#lumia

Tom Warren:

Nokia sold nearly 251 million handsets last year, a mixture of feature phones and smartphones. While the Lumia lineup of Windows Phones only accounted for 30 million of that 251 million, Microsoft now has to plan and manage how it handles the millions of other devices that Nokia produces that do not run Windows Phone. That’s a mixture of Asha handsets, feature phones, and Nokia’s new Android-based X range. It’s a big worldwide business that places Nokia in second place behind Samsung in the top mobile phone manufacturers. Microsoft is now the world’s second largest phone manufacturer by sales.

Not sure which is crazier: that Microsoft is now the number two phone manufacturer in the world — or that only 30 million of the 251 million phones Nokia sold were Lumias?

I think we can probably do better for consumer names than ‘Nokia Lumia Windows Phone 1020. Yet, because of where both companies are and the independent nature of the businesses, we haven’t been able to shorten that. … Now, we can simplify the overall consumer branding and messaging gets much simpler. That is an efficiency of being one company.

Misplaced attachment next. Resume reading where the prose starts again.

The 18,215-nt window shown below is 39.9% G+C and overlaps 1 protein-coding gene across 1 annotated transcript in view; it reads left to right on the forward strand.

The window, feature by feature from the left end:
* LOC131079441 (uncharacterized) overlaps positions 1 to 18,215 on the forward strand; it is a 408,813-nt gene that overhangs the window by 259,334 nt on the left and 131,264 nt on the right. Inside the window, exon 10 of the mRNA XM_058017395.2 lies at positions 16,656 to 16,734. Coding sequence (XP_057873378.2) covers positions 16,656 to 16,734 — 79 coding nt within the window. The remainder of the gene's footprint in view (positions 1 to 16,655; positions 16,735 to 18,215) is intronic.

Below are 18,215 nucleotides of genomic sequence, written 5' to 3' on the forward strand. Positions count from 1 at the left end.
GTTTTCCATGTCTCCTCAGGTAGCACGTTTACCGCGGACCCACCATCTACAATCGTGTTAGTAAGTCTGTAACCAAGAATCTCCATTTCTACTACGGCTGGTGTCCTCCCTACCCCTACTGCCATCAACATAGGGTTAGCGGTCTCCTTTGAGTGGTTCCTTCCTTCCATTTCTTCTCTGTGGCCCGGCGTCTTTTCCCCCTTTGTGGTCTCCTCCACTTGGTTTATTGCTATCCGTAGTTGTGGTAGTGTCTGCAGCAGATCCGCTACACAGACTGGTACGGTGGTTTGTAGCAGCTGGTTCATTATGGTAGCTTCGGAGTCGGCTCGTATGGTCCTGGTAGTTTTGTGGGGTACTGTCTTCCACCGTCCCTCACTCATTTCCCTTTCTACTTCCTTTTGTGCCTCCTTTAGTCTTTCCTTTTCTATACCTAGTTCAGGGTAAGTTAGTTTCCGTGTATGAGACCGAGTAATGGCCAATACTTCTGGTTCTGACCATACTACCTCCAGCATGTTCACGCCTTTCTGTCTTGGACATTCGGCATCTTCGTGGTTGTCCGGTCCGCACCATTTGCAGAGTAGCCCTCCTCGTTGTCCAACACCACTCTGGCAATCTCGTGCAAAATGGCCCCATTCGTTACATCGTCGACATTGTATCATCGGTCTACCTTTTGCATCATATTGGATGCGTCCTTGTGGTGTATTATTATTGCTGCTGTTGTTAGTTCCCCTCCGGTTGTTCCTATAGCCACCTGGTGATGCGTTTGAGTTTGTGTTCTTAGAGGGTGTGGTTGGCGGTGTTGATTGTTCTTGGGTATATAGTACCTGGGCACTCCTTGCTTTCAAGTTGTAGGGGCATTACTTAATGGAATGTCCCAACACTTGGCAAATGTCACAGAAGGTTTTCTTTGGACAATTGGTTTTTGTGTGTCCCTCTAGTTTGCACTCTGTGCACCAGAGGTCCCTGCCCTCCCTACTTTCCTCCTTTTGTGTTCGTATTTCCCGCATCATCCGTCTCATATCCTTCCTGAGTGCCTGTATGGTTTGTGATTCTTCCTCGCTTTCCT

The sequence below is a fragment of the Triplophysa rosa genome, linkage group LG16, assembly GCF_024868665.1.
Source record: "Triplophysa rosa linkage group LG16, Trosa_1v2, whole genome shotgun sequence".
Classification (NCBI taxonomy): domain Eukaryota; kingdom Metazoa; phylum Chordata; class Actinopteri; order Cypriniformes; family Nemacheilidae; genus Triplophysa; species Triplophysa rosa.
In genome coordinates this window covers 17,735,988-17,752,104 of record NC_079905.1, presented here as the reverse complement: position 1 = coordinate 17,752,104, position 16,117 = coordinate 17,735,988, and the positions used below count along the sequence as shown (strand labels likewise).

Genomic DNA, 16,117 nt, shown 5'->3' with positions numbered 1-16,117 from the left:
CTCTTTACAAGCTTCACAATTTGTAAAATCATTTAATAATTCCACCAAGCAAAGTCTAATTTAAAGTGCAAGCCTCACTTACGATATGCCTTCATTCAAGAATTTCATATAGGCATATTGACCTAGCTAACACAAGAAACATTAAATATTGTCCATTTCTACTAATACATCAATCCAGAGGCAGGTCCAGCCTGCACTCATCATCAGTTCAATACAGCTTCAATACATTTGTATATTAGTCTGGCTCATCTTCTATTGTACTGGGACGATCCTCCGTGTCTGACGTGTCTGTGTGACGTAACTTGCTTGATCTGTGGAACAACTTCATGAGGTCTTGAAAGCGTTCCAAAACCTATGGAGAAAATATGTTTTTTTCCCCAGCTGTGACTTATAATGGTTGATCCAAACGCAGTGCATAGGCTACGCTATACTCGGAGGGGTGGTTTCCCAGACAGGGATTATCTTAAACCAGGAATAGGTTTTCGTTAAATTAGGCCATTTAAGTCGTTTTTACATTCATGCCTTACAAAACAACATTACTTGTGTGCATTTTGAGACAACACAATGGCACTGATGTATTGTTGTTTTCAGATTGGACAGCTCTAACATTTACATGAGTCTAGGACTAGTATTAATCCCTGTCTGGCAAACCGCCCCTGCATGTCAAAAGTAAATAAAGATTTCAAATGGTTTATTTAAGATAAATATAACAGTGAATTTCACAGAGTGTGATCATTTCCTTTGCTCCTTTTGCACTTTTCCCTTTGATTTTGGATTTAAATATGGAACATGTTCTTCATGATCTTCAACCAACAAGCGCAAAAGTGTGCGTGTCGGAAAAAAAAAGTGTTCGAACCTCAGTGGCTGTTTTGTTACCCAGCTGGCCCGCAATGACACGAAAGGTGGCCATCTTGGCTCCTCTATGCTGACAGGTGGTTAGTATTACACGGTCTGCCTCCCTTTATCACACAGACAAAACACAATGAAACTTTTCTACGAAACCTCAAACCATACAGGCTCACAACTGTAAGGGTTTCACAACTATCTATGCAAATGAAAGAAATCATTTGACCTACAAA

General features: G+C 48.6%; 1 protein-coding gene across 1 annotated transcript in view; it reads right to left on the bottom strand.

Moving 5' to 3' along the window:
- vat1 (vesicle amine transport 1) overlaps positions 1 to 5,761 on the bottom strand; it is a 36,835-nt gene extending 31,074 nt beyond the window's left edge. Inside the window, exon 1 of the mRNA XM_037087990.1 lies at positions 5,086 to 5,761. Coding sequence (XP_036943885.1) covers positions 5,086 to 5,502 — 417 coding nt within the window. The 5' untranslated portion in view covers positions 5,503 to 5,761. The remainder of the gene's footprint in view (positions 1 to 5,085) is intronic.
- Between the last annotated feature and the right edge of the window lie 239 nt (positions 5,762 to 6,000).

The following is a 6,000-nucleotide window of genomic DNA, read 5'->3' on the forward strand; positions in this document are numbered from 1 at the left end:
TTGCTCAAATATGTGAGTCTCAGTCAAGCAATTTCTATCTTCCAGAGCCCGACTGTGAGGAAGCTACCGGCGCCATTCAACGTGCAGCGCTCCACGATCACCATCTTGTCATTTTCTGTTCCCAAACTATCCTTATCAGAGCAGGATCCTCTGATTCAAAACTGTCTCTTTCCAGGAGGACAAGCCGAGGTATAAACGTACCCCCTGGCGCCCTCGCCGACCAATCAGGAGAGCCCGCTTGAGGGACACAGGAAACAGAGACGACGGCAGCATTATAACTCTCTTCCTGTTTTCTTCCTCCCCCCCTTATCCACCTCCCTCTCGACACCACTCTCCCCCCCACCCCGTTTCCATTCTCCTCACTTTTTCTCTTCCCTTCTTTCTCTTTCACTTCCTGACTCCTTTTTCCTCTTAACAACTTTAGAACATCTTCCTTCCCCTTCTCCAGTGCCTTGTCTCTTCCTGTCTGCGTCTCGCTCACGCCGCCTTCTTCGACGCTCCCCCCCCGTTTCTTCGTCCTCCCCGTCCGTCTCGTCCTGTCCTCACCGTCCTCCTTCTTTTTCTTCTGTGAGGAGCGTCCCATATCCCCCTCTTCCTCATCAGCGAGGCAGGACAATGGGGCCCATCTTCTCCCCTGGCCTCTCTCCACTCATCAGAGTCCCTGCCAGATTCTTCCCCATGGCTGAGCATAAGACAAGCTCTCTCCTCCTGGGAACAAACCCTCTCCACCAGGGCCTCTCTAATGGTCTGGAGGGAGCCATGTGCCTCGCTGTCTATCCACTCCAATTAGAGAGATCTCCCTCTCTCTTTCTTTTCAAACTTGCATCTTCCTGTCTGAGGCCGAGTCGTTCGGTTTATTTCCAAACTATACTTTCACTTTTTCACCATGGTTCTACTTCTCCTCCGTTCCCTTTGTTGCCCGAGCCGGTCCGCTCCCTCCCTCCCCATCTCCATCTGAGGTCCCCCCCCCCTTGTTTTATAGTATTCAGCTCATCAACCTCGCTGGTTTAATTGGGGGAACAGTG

Steve Ballmer, speaking during a conference call on the Nokia deal this morning. 

I mean, he actually said this — while typing on his Microsoft Surface RT with Windows RT featuring Office 2011 Pro Plus with Microsoft Live SkyDrive for Enterprise Workgroups using Azure for the Cloud 2013 Bing Edition 7.43 and a Touch Cover. 

Speaking of Windows Phone 8, former Windows Phone general manager Charlie Kindel had an interesting piece in GeekWire this week.

Bringing up the importance of co-marketing (that is, insuring the carriers push certain products in stores), Kindel writes:

But I do know the way you can tell if it is working or not is to go to the carriers’ stores once WP8 phones are actually available and ask the RSPs what phone you should buy. Heck, even handicap them by saying “I hear Windows Phone is great. Help me pick one out.”

If they steer you to a WP8 device then the air is clear. The canary is happily chirping. Coal mining can continue. Sales will skyrocket.

If they steer you to an iPhone or Android device then I’m sorry, but that’s the equivalent of the canary lying feet up in the bottom of the cage.

This may be different if Microsoft had a significant presence with their own retail stores, like Apple. But they don’t. Not yet, anyway. So they really do have to rely on the carriers to push their products. That didn’t happen with Windows Phone 7…